TETFund Boss, Others Fault Conversion Of Colleges To Varsities

0 314

The Executive Secretary of Tertiary Education Trust Fund (TETFund), Arc. Sonny Echono, has expressed dissatisfaction with the growing trend of converting public colleges of education to universities, observing that the development is necessary.

This is even as the President of the Colleges of Education Academic Staff Union (COEASU), Dr Smart Olugbeko, warned of the negative consequences of converting public colleges of education to universities in a country with acute shortage of teachers qualified at the basic level of education.

Both Echono and Olugbeko, spoke in Abuja at a three-day national conference and workshop on Digital Pedagogy and Fundable Research Proposal Writing organised by COEASU in collaboration with the Committee of Provosts.

 The duo described the development as disturbing, considering the important role colleges of education play in producing teachers at the basic education level for the country.

The TETFund Executive Secretary while expressing discontent over the development questioned the rationale behind it when existing colleges of education were not producing enough teachers for primary schools in the country.

Echono appealed to the Federal and State governments to give priority attention to the development of basic education in the country.

He cited instances of Germany and Japan where their teachers at the basic level earn more than their counterparts at the tertiary level. 

“This penchant to want to convert colleges of education to universities, frankly I see no need for it. Universities already have faculties of education. And many of the conventional universities have this already. Why don’t we produce enough teachers for this basic level first?

“We can have some level of specialisation because improvements come. And some of them already have that. But do we want to convert all our colleges of education to universities when we are not producing enough teachers for our primary schools?

“And you know the concept of the pyramid. The highest number of enrolment is at the primary level. Because people begin to drop out as they move to higher level. So that’s where we need the highest number of teachers. And in countries that get it right, I can give examples of Germany and Japan. It is the teachers at the basic level that earn more than the teachers even at the tertiary level.”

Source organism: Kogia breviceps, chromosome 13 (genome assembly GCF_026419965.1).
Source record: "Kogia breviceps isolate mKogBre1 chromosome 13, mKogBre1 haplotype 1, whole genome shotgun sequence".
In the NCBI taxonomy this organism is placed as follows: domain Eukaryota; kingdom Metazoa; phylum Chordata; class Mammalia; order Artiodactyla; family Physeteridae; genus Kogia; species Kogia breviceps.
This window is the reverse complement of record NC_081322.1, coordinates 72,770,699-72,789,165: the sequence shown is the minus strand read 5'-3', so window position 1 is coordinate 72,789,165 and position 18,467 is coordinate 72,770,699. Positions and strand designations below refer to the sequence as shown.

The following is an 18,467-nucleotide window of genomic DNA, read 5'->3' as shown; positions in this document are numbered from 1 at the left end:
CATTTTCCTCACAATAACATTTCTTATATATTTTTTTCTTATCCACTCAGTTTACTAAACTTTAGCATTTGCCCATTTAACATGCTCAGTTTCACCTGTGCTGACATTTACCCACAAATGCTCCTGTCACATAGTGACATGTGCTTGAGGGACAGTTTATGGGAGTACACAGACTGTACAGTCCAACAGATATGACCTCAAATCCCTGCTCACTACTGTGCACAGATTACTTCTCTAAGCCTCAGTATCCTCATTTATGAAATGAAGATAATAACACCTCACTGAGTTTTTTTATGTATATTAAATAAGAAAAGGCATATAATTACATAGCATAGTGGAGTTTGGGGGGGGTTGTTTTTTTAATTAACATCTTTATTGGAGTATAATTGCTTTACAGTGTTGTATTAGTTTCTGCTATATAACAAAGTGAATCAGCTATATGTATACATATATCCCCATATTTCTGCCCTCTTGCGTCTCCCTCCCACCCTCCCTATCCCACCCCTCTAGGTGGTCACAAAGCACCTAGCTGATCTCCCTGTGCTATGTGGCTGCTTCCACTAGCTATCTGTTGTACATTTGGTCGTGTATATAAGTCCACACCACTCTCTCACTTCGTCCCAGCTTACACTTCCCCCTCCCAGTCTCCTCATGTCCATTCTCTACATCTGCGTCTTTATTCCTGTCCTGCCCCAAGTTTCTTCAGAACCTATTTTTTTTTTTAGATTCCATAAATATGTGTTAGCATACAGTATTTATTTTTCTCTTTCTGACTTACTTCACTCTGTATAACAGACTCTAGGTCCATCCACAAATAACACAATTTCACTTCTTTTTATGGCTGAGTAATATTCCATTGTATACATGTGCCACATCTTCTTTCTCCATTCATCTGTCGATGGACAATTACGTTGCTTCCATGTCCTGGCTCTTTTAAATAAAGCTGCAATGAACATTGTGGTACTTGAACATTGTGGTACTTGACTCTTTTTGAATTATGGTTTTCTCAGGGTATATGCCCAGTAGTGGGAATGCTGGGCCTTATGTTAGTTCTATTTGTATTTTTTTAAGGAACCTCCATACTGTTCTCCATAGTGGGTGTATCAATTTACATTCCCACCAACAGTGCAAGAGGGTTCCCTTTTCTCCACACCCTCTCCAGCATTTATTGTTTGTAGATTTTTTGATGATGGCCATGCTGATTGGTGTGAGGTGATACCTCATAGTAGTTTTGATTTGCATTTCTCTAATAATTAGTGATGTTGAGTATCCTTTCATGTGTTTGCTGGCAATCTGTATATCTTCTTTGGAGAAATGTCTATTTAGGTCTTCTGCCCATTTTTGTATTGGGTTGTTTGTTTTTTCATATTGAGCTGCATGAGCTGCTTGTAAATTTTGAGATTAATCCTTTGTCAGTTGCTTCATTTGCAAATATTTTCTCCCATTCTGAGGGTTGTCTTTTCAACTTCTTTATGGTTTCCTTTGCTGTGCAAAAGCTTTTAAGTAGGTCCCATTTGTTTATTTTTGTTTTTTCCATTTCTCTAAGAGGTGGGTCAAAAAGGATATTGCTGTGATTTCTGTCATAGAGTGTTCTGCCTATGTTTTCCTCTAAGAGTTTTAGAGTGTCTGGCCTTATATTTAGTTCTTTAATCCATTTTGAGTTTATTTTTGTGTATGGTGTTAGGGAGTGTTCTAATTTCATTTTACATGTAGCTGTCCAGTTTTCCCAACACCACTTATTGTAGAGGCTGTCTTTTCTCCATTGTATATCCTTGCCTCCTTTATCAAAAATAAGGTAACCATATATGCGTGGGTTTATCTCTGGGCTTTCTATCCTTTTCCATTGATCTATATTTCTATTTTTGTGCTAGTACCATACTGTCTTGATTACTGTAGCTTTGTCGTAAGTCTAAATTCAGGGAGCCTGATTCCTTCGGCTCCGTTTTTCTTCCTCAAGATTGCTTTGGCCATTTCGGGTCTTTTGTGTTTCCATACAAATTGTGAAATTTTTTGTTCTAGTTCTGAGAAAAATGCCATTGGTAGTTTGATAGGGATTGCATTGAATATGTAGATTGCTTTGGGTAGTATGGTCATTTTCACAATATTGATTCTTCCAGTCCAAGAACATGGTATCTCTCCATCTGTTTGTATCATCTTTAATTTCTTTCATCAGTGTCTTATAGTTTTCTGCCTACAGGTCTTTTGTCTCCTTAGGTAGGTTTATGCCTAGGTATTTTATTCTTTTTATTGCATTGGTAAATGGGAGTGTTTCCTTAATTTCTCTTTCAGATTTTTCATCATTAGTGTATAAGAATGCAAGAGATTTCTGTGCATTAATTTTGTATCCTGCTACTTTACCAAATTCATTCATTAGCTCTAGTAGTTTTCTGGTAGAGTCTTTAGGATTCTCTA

Also speaking, Dr Olugbeko warned that there would be negative consequences if there are no colleges of education in the country.

The move, the COEASU President argued, is a misplaced priority on the part of government.

The academic called on government to borrow a leaf from China where universities are being converted to technical institutions.

“Doing that is at the peril of basic level of education. Because when we talk about colleges of education, they were established for the purpose of catering for the basic level of education. And this is the level of education that anybody that wants to be literate will need to pass through. They are specially dedicated to train people that will teach at this level.

“Therefore, if because our primary schools have collapsed as a result of privatisation of primary schools at the detriment of public primary schools, therefore government because most of them are elitist on their thinking and orientation, what they believe is that tertiary education is all about universities. And that is why they keep on converting colleges of education to universities at the detriment of the system”, he said.

He equally condemned the development in Lagos State where he said all state-owned polytechnics and colleges of education have been converted to universities.

He continued: “In Lagos State today, there is no polytechnic, college of education at the level of the state. 

“They have converted all of them to universities and this will have dire consequences on the state because why countries that are making waves in technology are converting their universities to polytechnics, as it was done in China, instead what we have in Nigeria is at the reverse where we see our legislators sponsoring bills to convert colleges of education to universities because they already have existing structures. To us, this will have dire consequences on our education,” he stated.

It would be recalled that over the years, governors and members of the National Assembly came under fire over what was tagged as the unlawful proliferation of universities in the country.

LEADERSHIP reports that no fewer than 24 polytechnics and colleges of education have been converted to universities by the federal and state governments of recent.

Prominent among other Unions that have condemned the conversion of Colleges and Polytechnics into Universities is the  Academic Staff Union of Polytechnics and the Academic Staff Union of Universities.

ASUU for instance, had warned against the establishment of new universities amid paucity of funds for the sustainability of the established institutions.

Experts also argued that the trend of upgrading polytechnics and colleges of education to universities was becoming worrisome considering the function the two cadres play in producing middle-level manpower.

Polytechnic education provides technical and vocational training, technology transfer and skills development to enhance the socio-economic development of the country, while colleges of education are tasked with producing professionally-trained teachers for vocational and technical secondary schools to meet the nation’s requirements for technological take-off as provided in the National Policy on Education.

 

Leave A Reply

Your email address will not be published.

This website uses cookies to improve your experience. We'll assume you're ok with this, but you can opt-out if you wish. Accept Read More